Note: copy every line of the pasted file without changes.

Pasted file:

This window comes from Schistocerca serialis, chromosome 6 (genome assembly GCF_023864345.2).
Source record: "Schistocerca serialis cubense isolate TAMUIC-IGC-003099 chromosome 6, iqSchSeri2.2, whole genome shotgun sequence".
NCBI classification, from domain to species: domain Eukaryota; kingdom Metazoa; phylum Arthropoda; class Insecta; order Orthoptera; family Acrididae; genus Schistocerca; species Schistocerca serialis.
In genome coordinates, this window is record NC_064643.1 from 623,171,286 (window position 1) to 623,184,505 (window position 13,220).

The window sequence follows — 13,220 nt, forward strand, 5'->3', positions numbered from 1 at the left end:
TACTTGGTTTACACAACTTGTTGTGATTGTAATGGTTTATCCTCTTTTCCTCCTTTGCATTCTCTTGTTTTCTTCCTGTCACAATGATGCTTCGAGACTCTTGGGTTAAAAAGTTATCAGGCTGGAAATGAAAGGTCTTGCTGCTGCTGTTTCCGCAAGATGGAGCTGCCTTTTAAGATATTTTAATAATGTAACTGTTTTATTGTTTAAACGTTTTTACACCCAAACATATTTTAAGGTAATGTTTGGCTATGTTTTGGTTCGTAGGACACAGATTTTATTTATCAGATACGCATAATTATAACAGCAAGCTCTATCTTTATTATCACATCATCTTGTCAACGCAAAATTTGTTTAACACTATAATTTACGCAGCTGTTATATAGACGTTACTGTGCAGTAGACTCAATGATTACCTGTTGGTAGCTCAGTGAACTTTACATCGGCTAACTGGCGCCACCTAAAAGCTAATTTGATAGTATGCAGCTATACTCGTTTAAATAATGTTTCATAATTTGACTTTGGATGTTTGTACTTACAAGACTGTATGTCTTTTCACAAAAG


This window comes from Schistocerca serialis, chromosome 6 (genome assembly GCF_023864345.2).
Source record: "Schistocerca serialis cubense isolate TAMUIC-IGC-003099 chromosome 6, iqSchSeri2.2, whole genome shotgun sequence".
NCBI classification, from domain to species: domain Eukaryota; kingdom Metazoa; phylum Arthropoda; class Insecta; order Orthoptera; family Acrididae; genus Schistocerca; species Schistocerca serialis.
In genome coordinates, this window is record NC_064643.1 from 623,171,286 (window position 1) to 623,184,505 (window position 13,220).

The window sequence follows — 13,220 nt, forward strand, 5'->3', positions numbered from 1 at the left end:
TACTTGGTTTACACAACTTGTTGTGATTGTAATGGTTTATCCTCTTTTCCTCCTTTGCATTCTCTTGTTTTCTTCCTGTCACAATGATGCTTCGAGACTCTTGGGTTAAAAAGTTATCAGGCTGGAAATGAAAGGTCTTGCTGCTGCTGTTTCCGCAAGATGGAGCTGCCTTTTAAGATATTTTAATAATGTAACTGTTTTATTGTTTAAACGTTTTTACACCCAAACATATTTTAAGGTAATGTTTGGCTATGTTTTGGTTCGTAGGACACAGATTTTATTTATCAGATACGCATAATTATAACAGCAAGCTCTATCTTTATTATCACATCATCTTGTCAACGCAAAATTTGTTTAACACTATAATTTACGCAGCTGTTATATAGACGTTACTGTGCAGTAGACTCAATGATTACCTGTTGGTAGCTCAGTGAACTTTACATCGGCTAACTGGCGCCACCTAAAAGCTAATTTGATAGTATGCAGCTATACTCGTTTAAATAATGTTTCATAATTTGACTTTGGATGTTTGTACTTACAAGACTGTATGTCTTTTCACAAAAG